2. My husband and I recently gave our fertility over to God. It’s the most scary, terrifying but exhilarating thing we’ve ever done! We’re now expecting baby number 5 and are nervous but knowing that He will provide everything we need, as he has done for the previous 4! Thanks for this article, Bill – I’ll definitely be sharing!
    Julie Lawson

  3. “Well, it is perhaps time that Protestants start giving some consideration to the issue of contraception. ”

    Certainly. But I would say that it is even more urgent that Protestants start giving some consideration to 2 other issues where, in contrast to the Catholic Church, they have dropped the ball: Divorce and Reproductive Technologies.

    Jereth Kok

  4. I am with you Jereth, as can be seen by the 111 marriages articles I have penned, and my 91 articles on bio-ethics.

    Bill Muehlenberg, CultureWatch

  5. Good on you Bill!

    I did not wish to imply that this is not an important topic. It is. Generally speaking, Protestants (even conservative ones) have most definitely bought into the “birth control” culture without enough critical thinking.

    Just a few comments on the medical side of things.

    Firstly, it is true that hormonal contraceptives (eg. the pill) potentially have health effects. There are some women who should not be prescribed the pill because the health risks are too great–eg. somebody over the age of 40 who has high blood pressure, or who smokes, or where there is a strong family history of breast cancer. However, all responsible doctors will take potential risks into account and will discuss risks and side effects with their patients before prescribing. The “contraception industry” is not quite the same as the abortion industry, because pharmaceutical companies cannot sell their product direct to the public–family doctors and general practitioners act as gatekeepers.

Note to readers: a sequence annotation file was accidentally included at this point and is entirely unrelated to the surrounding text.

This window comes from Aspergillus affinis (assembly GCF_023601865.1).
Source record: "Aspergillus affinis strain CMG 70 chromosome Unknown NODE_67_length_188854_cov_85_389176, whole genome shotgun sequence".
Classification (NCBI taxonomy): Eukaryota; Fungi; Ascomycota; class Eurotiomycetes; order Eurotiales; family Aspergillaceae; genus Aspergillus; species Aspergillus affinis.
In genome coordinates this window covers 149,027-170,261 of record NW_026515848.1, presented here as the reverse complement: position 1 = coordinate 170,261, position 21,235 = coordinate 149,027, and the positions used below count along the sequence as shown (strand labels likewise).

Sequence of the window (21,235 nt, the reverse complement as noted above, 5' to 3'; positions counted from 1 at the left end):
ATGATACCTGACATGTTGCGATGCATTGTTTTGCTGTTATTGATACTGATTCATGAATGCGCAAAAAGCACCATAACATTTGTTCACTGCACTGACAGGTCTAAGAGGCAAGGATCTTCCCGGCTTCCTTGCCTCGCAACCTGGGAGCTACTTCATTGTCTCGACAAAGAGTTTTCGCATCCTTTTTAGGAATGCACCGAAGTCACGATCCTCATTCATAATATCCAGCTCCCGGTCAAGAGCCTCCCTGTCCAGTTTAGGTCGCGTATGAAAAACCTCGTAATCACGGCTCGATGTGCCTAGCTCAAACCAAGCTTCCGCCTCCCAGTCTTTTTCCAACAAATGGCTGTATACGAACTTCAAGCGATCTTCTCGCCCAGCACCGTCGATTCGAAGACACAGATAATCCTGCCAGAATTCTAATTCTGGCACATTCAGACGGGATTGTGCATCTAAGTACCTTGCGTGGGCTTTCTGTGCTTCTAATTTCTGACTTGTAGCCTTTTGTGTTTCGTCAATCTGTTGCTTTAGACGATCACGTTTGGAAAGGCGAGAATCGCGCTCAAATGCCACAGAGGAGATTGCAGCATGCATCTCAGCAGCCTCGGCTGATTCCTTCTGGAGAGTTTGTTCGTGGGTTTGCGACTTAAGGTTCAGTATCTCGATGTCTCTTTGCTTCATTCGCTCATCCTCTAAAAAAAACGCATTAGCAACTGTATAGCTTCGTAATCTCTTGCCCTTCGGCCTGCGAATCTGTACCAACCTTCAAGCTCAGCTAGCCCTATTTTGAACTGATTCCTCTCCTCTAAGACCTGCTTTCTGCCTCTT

It should also be noted that for the majority of women, hormonal contraception is safe if used according to directions and under supervision of a doctor.

    Secondly, we do need to be very careful to avoid methods of contraception which are actually abortion — and this *is* an area where the health industry often withholds information. Abortifacient methods of contraception include the “morning after pill” and (probably) the copper IUD.

    The standard contraceptive pills, hormonal implants, hormonal IUDs, barrier methods and surgical contraception (eg. vasectomy) work by methods other than abortion, so are ethically acceptable for Christians who believe that use of contraception is permitted by the Bible.

    Jereth Kok

  6. As Protestants my wife and I were introduced to the Billings method by a Catholic Nun over 25 years ago. We found this method excellent in achieving conception.

    We knew that many contraceptives are actually abortifacients and were aware of the health risks associated with contraception. Yet, to our knowledge, it has not been a subject generally discussed in Protestant circles or raised in Christian literature, although there are several organisations that have done so in seminars/conferences and published material. The medical profession would appear to have failed to adequately raise these issues in published material or in advising those seeking their help and advice. We would suspect that there are far too many Australian women who are taking the pill having never actually been told all of its possible side effects. The pharmaceutical industry would not want them to be told because of the extremely high profits.